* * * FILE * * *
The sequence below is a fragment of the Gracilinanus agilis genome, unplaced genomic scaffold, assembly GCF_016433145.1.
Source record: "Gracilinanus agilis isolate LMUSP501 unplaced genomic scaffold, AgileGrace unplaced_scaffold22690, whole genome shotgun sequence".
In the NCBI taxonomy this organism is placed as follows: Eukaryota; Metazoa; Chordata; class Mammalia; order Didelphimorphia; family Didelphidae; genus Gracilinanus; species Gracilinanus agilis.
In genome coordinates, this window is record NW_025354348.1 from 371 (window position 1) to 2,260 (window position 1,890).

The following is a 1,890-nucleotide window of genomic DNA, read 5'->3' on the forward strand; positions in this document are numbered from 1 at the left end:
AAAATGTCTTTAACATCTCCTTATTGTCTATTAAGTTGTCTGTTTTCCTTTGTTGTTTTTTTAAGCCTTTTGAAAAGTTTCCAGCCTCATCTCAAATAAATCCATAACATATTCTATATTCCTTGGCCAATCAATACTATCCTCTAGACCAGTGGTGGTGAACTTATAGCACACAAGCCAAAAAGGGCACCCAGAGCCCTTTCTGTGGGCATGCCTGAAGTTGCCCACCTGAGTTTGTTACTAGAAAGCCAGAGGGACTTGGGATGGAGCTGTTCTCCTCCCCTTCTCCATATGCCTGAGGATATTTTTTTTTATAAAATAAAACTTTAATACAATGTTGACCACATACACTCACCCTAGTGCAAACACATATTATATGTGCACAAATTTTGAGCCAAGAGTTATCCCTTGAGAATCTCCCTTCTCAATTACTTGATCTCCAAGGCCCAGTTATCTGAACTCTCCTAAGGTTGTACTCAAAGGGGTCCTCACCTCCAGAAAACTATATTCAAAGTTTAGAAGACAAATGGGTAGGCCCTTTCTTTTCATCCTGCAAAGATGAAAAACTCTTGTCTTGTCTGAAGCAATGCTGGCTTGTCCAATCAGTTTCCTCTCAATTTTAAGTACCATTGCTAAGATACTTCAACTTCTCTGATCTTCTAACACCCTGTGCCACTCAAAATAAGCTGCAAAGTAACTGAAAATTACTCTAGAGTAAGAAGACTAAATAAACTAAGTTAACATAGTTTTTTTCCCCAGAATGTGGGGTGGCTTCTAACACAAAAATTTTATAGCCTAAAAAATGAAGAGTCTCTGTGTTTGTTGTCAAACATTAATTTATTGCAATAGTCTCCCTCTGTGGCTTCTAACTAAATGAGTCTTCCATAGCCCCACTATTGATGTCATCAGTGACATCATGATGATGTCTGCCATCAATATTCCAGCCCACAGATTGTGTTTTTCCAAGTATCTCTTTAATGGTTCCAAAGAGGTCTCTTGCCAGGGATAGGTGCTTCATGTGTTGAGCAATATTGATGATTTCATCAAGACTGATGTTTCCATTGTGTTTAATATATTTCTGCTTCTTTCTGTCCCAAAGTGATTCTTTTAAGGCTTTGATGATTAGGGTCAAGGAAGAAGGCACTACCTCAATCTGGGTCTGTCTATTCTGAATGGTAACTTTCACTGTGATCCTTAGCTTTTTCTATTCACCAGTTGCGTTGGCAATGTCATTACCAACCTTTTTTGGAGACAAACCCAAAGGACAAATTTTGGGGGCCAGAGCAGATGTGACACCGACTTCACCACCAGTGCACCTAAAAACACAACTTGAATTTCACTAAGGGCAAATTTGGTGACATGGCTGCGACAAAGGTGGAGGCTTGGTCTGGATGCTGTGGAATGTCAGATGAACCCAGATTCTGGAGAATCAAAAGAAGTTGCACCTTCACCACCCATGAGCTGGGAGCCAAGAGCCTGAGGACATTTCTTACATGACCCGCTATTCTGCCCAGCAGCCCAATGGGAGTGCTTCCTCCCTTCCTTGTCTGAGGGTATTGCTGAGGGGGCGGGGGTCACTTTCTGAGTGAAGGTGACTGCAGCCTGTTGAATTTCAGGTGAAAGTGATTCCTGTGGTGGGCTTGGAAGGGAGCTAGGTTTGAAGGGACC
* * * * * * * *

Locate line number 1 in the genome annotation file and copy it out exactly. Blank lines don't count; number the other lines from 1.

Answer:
The sequence below is a fragment of the Gracilinanus agilis genome, unplaced genomic scaffold, assembly GCF_016433145.1.